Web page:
Pediatric Cardiology

, Volume 34, Issue 5, pp 1283–1284 | Cite as

Anomalous Origin of the Left Coronary Artery From the Pulmonary Artery Confirmed by 320-Slice Computed Tomography

Images in Pediatric Cardiology

Abstract

Anomalous origin the left coronary artery from the pulmonary artery (ALCAPA) is an extremely rare congenital coronary abnormality that may be difficult to diagnose by echocardiography. Most patients present with a potentially fatal illness leading to sudden cardiac death during infancy. This report describes a 15-year-old girl who had 15-year history of cardiac murmur but with no clinical symptoms. Echocardiographic examination was normal, but a 320-slice computed tomographic (CT) scan showed the anomalous origin of the left coronary artery form the pulmonary artery. This case demonstrates that the 320-slice CT scan is a sensitive and reliable technique for establishing the diagnosis of ALCAPA in both symptomatic and asymptomatic patients when it cannot be visualized by echocardiography.

Keywords

Anomalous left coronary Imaging Surgery 

References

  1. 1.
    Dodge-Khatami A, Mavroudis C, Backer CL (2002) Anomalous origin of the left coronary artery from the pulmonary artery: collective review of surgical therapy. Ann Thorac Surg 74:946–955PubMedCrossRefGoogle Scholar
  2. 2.
    Johnsrude CL, Perry JC, Cecchin F, Smith EO, Fraley K, Friedman RA, Towbin JA (1995) Differentiating anomalous left main coronary artery originating from the pulmonary artery in infants from myocarditis and dilated cardiomyopathy by electrocardiogram. Am J Cardiol 75:71–74PubMedCrossRefGoogle Scholar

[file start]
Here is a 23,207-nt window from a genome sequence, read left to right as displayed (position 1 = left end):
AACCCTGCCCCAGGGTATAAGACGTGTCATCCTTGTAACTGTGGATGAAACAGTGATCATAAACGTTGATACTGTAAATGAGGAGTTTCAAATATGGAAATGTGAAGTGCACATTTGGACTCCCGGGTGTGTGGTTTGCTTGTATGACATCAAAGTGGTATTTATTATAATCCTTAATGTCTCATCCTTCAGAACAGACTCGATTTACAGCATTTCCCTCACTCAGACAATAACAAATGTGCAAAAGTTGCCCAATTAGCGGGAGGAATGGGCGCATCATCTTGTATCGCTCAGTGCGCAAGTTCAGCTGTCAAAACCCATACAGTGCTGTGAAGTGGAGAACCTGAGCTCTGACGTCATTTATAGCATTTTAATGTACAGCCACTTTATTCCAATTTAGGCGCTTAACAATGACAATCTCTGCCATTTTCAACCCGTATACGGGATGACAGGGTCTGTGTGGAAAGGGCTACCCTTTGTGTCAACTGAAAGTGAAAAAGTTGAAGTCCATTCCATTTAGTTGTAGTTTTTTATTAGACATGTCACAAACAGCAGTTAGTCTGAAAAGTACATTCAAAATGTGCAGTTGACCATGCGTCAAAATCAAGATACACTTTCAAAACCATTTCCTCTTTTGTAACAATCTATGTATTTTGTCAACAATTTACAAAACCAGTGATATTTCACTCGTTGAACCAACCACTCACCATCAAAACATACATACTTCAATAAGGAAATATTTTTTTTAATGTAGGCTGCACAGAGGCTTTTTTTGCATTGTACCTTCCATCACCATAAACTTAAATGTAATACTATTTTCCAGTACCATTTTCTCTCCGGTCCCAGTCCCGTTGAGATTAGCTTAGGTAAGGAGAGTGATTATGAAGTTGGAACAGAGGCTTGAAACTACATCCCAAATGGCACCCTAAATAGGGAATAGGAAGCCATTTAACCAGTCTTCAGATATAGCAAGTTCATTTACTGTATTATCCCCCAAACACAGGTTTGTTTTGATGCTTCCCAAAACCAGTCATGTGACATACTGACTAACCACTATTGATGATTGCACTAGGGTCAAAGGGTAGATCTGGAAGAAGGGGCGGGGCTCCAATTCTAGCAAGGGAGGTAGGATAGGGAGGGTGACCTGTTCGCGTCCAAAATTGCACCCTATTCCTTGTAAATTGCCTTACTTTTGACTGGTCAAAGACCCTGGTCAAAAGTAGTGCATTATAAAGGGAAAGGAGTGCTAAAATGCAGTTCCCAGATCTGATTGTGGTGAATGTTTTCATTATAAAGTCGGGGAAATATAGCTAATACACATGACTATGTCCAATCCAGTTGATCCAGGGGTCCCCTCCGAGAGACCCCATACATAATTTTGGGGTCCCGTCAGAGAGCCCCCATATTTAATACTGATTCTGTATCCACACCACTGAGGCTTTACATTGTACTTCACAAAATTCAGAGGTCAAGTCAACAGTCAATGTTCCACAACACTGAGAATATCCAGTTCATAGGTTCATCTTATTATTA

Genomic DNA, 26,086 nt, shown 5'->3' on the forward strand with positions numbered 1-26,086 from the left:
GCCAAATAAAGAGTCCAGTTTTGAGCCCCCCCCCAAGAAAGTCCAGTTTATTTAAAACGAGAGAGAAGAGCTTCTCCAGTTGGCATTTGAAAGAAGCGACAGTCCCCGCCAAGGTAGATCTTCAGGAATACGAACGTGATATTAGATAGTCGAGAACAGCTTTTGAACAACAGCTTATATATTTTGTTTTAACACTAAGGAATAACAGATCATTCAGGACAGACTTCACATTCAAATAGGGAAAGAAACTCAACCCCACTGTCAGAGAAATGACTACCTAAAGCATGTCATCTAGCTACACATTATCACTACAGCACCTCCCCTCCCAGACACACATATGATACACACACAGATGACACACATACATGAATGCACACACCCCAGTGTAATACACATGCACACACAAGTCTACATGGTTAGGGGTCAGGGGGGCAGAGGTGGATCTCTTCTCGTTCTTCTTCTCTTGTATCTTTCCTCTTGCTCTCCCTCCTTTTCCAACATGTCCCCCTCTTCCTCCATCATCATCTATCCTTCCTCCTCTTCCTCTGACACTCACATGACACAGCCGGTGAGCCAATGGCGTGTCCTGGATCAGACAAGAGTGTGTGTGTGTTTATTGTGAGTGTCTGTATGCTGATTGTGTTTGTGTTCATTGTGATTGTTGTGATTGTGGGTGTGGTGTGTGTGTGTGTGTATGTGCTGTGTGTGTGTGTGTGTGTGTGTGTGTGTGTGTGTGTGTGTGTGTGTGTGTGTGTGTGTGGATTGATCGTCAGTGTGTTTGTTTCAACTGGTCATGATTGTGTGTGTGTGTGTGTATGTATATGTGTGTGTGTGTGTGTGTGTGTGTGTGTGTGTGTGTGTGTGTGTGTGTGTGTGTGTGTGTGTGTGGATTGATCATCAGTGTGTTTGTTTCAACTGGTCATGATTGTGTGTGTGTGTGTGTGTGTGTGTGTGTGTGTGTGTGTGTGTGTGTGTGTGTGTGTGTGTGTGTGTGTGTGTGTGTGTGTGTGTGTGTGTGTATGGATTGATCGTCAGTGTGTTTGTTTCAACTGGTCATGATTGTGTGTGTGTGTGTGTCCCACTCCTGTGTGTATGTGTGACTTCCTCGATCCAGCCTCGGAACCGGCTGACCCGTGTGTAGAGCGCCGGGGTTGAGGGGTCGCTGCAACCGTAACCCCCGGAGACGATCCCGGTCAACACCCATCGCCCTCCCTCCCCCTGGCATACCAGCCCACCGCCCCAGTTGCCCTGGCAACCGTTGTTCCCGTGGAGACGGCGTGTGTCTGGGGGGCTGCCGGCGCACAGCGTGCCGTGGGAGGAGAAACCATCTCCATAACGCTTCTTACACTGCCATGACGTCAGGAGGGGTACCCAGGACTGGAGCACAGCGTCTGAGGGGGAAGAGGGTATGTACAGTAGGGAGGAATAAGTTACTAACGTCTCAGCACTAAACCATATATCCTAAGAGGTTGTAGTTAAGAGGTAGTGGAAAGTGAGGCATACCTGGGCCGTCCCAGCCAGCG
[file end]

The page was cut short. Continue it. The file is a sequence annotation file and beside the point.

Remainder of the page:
3. 3.
    Pfannschmidt J, Ruskowski H, de Vivie ER (1992) Bland-White-Garland syndrome: clinical aspects, diagnosis, therapy. Klin Padiatr 204:328–334PubMedCrossRefGoogle Scholar
  4. 4.
    Wesselhoeft H, Fawcett JS, Johnson AL (1968) Anomalous origin of the left coronary artery from the pulmonary trunk: its clinical spectrum, pathology, and pathophysiology, based on a review of 140 cases with seven further cases. Circulation 38:403–425PubMedCrossRefGoogle Scholar
  5. 5.
    Zhu J, Gao YH, Zhu SB, Liu Y (2012) The scimitar syndrome confirmed by 320-slice computerized tomography. Am J Cardiol 109:773PubMedCrossRefGoogle Scholar
  6. 6.
    Zhu SB, Zhu J, Xi EP, Zhang XH (2012) Descending aortic aneurysm associated with coarctation. Pediatr Cardiol. doi: 10.1007/s00246-012-0515-1

Copyright information

© Springer Science+Business Media New York 2012

Authors and Affiliations

  1. 1.Department of Thoracic Cardiovascular SurgeryWuhan General Hospital of Guangzhou CommandWuhanPeople’s Republic of China
  2. 2.Southern Medical UniversityGuangzhouPeople’s Republic of China

Personalised recommendations